TORONTO—Medicenna Therapeutics Corp. announced today the publication of a peer-reviewed article in Nature Communications that provides independent third-party validation of Medicenna’s IL-2 Superkine platform, MDNA109.
The article, entitled “A next-generation tumor-targeting IL-2 preferentially promotes tumor infiltrating CD8+ T-cell response and effective tumor control,” describes the safety, efficacy, pharmacokinetics, immunogenicity and efficacy profile in different tumor models of long-acting variants of MDNA109, including fusions to antibodies to create tumor targeted immunocytokines.
While native IL-2 (Proleukin) has been approved for the treatment of metastatic melanoma and kidney cancer, its short in vivo half-life, severe toxicity and propensity to amplify tumor protecting Treg cells are major barriers that prevent Proleukin from being widely used for cancer therapy.
MDNA109 is an engineered version of IL-2 that binds up to 200 times more effectively to IL-2Rβ (CD122), greatly increasing its ability to activate and proliferate the immune cells needed to fight cancer. MDNA109 — an IL-2 Superkine which preferentially drives the expansion and responses of effector T cells and natural killer (NK) cells over Treg cells — is the only IL-2 in development with a distinct mechanism. Its high affinity towards CD122 allows it to effectively combat NK cell anergy, which frequently occurs after cancer immunotherapy.
“A publication in the prestigious journal Nature Communications has now independently validated the strategy undertaken by Medicenna to develop MDNA109 as a next-generation IL-2 superkine to treat cancers,” said Dr. Moutih Rafei, associate professor in the department of Pharmacology and Physiology at the Université de Montreal and head of Discovery at Medicenna. “These independent findings provide strong confirmation that Medicenna’s MDNA109 superkine represents a potential breakthrough in cytokine-based cancer therapy with broad therapeutic implications.”
According to some of the findings in the Nature Communications paper regarding the MDNA109 platform, it has increased half-life and preferentially boosts tumor killing CD8+ T cells instead of tumor protecting regulatory T cells (Tregs). The platform has reduced CD25 binding, a better safety profile, and it’s not immunogenic; in combination with anti-PD-L1 antibodies, it significantly enhances antitumor effects in advanced cancers by overcoming tumor resistance to checkpoint blockade. Pre-treatment prior to surgical resection of the tumor in an aggressive metastatic breast cancer model significantly reduced tumor spread.
“The publication confirms our expectation of IL-2 superkine being a versatile platform for multiple uses in immuno-oncology and making it accessible to a much larger pool of cancer patients. Unlike other efforts to develop better versions of IL-2, our approach to genetically create IL-2 superkines using rational drug design avoids the manufacturing issues associated with polymer based conjugation techniques and their limited ability to be developed as antibody targeted immunocytokines. Based on these data and other preclinical data in hand, we continue with confidence to advance this program towards clinical development next year,” added Fahar Merchant, president & CEO of Medicenna Therapeutics.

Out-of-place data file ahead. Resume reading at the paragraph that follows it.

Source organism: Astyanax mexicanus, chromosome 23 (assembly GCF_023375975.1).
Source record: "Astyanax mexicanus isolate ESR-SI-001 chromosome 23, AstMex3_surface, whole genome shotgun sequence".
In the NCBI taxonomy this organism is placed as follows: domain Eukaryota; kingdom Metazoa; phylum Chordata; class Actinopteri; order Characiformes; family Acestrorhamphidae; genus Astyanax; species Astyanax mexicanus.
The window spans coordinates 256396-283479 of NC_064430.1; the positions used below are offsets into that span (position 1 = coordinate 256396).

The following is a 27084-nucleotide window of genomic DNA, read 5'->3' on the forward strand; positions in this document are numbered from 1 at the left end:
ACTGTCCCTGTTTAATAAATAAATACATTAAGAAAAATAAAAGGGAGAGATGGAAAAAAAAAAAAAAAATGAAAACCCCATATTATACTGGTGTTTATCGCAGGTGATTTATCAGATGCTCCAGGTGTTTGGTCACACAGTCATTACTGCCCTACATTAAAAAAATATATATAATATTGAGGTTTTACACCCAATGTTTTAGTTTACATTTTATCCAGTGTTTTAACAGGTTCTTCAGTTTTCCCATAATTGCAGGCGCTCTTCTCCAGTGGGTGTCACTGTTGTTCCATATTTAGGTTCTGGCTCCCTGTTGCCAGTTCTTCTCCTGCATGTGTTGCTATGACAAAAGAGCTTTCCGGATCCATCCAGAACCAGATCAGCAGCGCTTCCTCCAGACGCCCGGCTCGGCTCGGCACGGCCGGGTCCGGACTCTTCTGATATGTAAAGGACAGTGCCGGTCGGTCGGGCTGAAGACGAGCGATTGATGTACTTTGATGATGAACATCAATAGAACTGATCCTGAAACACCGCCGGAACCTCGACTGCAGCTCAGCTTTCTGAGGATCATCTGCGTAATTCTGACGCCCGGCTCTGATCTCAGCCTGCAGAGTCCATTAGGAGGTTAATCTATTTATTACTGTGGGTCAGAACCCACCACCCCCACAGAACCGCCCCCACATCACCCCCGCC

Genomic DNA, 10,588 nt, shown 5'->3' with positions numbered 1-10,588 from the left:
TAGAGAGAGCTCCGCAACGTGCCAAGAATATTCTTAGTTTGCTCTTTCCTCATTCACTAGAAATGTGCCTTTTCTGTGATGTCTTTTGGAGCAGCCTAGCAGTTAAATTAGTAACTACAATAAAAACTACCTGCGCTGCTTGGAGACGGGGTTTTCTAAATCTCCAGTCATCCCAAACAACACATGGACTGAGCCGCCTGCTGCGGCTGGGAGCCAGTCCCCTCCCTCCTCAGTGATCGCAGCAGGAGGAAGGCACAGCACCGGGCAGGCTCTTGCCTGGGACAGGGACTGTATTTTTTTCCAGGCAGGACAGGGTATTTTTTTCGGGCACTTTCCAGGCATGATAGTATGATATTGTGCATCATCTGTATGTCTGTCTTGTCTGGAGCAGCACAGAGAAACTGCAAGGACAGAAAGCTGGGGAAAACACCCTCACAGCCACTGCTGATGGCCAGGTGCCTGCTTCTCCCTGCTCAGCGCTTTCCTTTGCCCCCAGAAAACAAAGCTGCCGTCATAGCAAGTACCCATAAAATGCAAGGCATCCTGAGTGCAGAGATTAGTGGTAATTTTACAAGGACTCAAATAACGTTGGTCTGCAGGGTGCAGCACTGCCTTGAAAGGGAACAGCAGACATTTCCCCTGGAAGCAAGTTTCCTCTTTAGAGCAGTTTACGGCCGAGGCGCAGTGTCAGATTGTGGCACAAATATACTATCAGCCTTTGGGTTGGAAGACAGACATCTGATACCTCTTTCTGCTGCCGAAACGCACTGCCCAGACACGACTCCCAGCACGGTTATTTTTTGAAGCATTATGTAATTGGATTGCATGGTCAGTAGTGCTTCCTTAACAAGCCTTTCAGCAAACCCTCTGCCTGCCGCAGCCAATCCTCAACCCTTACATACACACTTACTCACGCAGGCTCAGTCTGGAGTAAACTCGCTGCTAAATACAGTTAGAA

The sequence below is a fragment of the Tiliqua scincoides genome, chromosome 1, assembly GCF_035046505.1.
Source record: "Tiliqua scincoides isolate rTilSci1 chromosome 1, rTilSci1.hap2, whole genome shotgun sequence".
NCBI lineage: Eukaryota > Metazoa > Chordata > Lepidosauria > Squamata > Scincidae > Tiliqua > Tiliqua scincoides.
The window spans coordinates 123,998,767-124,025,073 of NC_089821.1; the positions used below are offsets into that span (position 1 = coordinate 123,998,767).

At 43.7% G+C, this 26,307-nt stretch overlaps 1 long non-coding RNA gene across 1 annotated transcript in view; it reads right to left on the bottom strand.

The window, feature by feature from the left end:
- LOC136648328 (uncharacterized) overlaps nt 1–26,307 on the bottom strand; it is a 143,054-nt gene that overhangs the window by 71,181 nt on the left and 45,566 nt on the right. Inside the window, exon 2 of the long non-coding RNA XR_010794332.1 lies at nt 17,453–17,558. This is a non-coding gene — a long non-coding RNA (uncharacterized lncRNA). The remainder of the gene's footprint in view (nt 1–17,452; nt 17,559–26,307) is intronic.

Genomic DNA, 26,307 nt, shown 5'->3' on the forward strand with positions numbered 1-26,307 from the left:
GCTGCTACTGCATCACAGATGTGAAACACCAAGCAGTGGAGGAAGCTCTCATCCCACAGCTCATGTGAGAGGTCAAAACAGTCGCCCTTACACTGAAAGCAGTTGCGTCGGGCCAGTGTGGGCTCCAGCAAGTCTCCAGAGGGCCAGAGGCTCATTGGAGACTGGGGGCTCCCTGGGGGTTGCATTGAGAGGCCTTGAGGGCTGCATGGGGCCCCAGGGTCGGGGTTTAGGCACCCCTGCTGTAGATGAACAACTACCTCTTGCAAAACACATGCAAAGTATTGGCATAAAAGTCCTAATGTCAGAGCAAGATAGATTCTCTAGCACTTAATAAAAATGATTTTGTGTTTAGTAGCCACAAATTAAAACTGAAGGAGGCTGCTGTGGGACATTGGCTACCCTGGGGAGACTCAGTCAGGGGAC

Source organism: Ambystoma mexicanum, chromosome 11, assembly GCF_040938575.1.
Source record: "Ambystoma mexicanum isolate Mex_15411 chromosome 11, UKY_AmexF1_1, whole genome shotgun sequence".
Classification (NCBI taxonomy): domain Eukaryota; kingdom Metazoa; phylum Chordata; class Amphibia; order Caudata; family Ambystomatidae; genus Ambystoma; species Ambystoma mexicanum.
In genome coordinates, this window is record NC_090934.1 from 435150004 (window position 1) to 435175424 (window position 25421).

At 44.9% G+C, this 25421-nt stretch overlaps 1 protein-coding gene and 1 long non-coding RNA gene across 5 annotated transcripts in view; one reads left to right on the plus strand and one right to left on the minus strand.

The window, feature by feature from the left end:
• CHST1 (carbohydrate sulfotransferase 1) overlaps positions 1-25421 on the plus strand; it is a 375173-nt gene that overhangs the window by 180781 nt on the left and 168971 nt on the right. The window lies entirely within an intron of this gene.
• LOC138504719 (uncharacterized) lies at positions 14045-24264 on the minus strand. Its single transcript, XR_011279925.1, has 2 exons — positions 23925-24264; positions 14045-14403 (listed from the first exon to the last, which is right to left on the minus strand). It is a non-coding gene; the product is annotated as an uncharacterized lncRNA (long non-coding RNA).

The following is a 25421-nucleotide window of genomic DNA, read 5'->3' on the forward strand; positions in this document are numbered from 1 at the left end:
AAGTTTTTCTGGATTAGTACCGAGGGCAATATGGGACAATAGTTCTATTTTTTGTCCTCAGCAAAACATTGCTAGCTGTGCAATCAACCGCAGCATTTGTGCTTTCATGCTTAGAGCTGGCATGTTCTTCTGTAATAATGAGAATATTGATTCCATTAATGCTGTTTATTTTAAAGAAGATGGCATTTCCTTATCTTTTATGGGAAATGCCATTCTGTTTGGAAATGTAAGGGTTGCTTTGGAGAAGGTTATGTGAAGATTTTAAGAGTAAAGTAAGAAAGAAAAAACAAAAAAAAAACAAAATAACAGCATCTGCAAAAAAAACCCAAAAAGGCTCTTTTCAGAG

When combined with tyrosine kinase inhibitors (TKI), which are currently used to treat various cancers in a first line setting, the anti-tumor effect was synergistic and generated a strong memory response when re-challenged, limiting cancer relapse and the ability to overcome resistance commonly observed with TKI therapies.
“In the clinic, TKI is the first-line therapy for treating EGFR mutant positive cancer since most of the patients have fewer TILs [tumor-infiltrating lymphocytes] and do not respond to immunotherapy,” the article points out. “After standard TKI therapy, most patients have initial responses including impressive complete responses but undergo relapse or develop metastasis. Consequently, creating an appropriate regimen for tumor therapy that can reduce tumor burden while increasing TILs is of utmost importance.”
“We propose that besides direct tumor killing, TKI therapy may have two advantages for combination therapy. TKI treatment can not only reduce tumor burden, but tumor immunogenicity can also be enhanced after TKI therapy; both outcomes may set a platform and promote the function of immunotherapy. Conversely, immunotherapy could further promote the therapeutic effects of TKI by facilitating tumor killing, including TKI resistant clones, thus overcoming resistance,” the article continues. “We found that the ratio of CD3+ T cell/tumor cells indeed increased after TKI therapy.”
The platform functions as an immune accelerator to enhance the therapeutic effects of checkpoint blockades and synergizes with targeted therapy to control “cold” tumors, which generally do not respond to checkpoint blockade. Intra-tumoral treatment is not only sufficient for local-tumor control but is able to also control untreated distal-tumors.
“Overall, our study revealed the therapeutic potential of tumor-targeting sumIL-2, a next-generation IL-2, for not only increasing half-life and reducing toxicity but also enhancing treatment effect by efficiently targeting CD8+ T cells inside tumor tissues. SumIL-2 can overcome the resistance to TKI treatment and TILs are critical for the responsiveness to sumIL-2 therapy,” the article states. “Preoperative sumIL-2 treatment could induce robust antitumor immune responses for eradicating the metastatic disease. Furthermore, sumIL-2 can function as an ‘immune accelerator’ to enhance the therapeutic effects of checkpoint blockades. Altogether, our study has provided a novel, combinatory therapeutic strategy for effectively treating patients with EGFR-driven cancer.”